Andreas Mikkelsen and Teemu Suninen put on a show-and-a-half on Rally Estonia. While the Rally1 battle petered out, Kalle Rovanperä streaking away and the midfield battles mostly settled, the WRC2 lead fight delivered drama until the very end.
But it probably should have been a four-way fight – and one of those who fell by the wayside was the home hero. What might have been.
Mikkelsen and Suninen are here for the long haul. They’re after the overall title. Not Egon Kaur. He’s here for two events only – Finland and, for him, the big one, Estonia.
Kaur had been preparing all year long for this rally. His entire program was designed around it.
In terms of time spent on the stages, his main program was the Finnish championship. But those podiums in Lapland, in Kuopio, in Pohjanmaa (pictured above), their entire purpose was training. A high-speed warm-up for the main fight.
When Kaur stepped into the ring with the heavyweights, he hit first. And he hit hard.
Three stages in, he’d gone from 11th all the way to the lead. Perhaps a popular home victory for Estonia was on the cards after all.
But then it started to unfurl. First, only on surface level – his Volkswagen Polo GTI R5 looked like it had suffered a knockout blow with the front bumper and lights missing, though all was still well under the surface.
There was a junction overshoot that cost him 10 seconds – the lead was gone but he was still going strong.
But by Friday afternoon, he was put on the ropes.
“With [the] second pass, even though we kept pushing with the same passion as in the first pass, the car didn’t feel comfortable at all in the ruts,” Kaur tells DirtFish.
“We had this quite serious time loss already on this long one on the second loop,” referring to the 15.1-mile Peipisääre stage. “We saw that we couldn’t really match Mikkelsen or Teemu’s speed because we were really pushing and already at the end, most of the tires were already off the rim.
“The decision for Mustvee [the following stage] was to take it rather easily and smoothly but unfortunately, that didn’t work out.”
It certainly didn’t. Two stages, two punctures. Bang. The knockout punch. With only one spare on the trunk, his day was done.
It's a matter of what experience we have and what we've been driving. It's always been like thatEgon Kaur on his Rally Estonia bad luck
What should have been a glorious battle between the local favorite and the world’s best Rally2 drivers was over far too quickly.
It was starting to look like the same old story. Kaur, who has more starts to his name than anyone else on Rally Estonia, has never had much luck on said event. This was the eighth time in 12 attempts that he’d retired – the vast majority of which were technical failures.
“I think it’s been pretty much always the case with us,” rues Kaur. “It’s a matter of what experience we have and what we’ve been driving. It’s always been like that, that you don’t have too many chances to prepare for them so you have to be on the top level right away from the start.”
“But if you’re pushing like that, you don’t have previous experience of how to do it constantly, in a way that keeps you on the road and keeps you away from trouble. I would assume it is a more difficult task to do.
“But of course, luck wasn’t really on our side this time but at least we can take some consolation from some decent stage times.”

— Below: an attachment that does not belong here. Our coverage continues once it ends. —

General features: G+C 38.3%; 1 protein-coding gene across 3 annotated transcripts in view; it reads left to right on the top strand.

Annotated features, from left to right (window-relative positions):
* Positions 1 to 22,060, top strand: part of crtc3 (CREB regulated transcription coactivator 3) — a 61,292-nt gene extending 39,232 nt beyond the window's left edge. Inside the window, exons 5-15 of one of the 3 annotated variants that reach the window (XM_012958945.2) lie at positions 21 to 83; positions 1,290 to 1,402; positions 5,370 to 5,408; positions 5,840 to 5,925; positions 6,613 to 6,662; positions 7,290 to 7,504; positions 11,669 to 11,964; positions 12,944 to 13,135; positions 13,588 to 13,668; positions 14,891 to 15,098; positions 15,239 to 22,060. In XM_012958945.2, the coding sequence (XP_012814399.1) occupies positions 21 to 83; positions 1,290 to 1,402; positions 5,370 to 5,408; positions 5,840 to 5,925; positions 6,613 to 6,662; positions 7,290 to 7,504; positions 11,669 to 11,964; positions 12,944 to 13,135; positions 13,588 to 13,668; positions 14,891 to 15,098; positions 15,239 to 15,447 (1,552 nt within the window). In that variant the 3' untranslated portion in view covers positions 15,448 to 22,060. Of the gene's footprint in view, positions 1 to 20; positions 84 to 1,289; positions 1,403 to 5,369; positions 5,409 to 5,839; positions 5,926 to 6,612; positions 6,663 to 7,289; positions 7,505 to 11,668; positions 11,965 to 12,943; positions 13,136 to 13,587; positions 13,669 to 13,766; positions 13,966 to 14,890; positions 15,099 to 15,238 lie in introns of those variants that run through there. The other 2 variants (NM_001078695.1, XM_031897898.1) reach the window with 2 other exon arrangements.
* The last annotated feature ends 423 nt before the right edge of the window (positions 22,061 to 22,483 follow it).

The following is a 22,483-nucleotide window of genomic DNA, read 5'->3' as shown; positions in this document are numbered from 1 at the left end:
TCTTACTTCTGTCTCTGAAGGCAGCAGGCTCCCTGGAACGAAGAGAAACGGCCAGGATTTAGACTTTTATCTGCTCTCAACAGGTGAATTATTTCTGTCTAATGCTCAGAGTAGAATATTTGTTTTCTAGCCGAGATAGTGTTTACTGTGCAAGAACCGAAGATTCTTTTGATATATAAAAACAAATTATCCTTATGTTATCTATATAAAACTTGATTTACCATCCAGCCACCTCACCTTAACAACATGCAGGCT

Decent they were. Kaur picked himself up off the mat and put the gloves back on come Saturday morning. By Sunday he was winning almost every stage in WRC2.
Little did he know, his fight wasn’t over. He thought he was just continuing for pride, for the learning, for the experience.
He had absolutely no idea that by Sunday afternoon, he’d be standing on the top step of the Rally Estonia podium.
It wasn’t the WRC2 win he craved. But it was still a chance to celebrate victory in front of the home crowd in Tartu.
He’d won the Estonian national championship rally without even realizing it. Kaur had thought his Friday retirement had knocked him out of the running. But, for once, luck was on his side this time. Those Friday afternoon stages didn’t count. As far as the Estonian championship was concerned, his punctures had never happened.
“I noticed that I won when they told me at the finish line that I’d won. That was a surprise that I got there!” Kaur chuckles, knowing just how absurd a situation it was.
It’s a fun consolation prize. But it is only that – a consolation. He came to Rally Estonia to take on the best Rally2 drivers in the world and beat them in a straight fight.
He’s got a second chance to make amends for Estonia. He’ll be on the starting ramp in Jyväskylä next month. And he knows it’ll be even tougher than against Mikkelsen and Suninen at home.
Emil Lindholm was the other driver in contention for Estonia victory until a puncture set him back. This time, it’s his home turf they’re on. And Suninen’s, of course.
As he’s learned from the Finnish championship, it’s about as difficult a local field as you can get in the world championship’s second tier.
“Emil has been fast and it’s not only Emil. There is [Mikko] Heikkilä, there’s [Teemu] Asunmaa; they’re all really fast. If I remember this rally in Turku [Länsirannikon Ralli], a very fast event, basically you pushed really hard and then there were five guys in 1.5 seconds. That’s how tight the competition is.”
But for Kaur, it’s not about winning championships this year. He’s not concerning himself with taking a crown over the course of a season. He’s here for one fight, to take the belt in front of the box office crowd.
Ask him which he’d take – one WRC2 win in Finland or the Finnish national title – and the answer is clear.
“I would take Finland WRC2 for sure,” he responds without hesitation. “There it’s the World Rally Championship and that’s our main aim. Our main aim has been Rally Estonia and Rally Finland. So, no question about that.”
Round two, let’s go.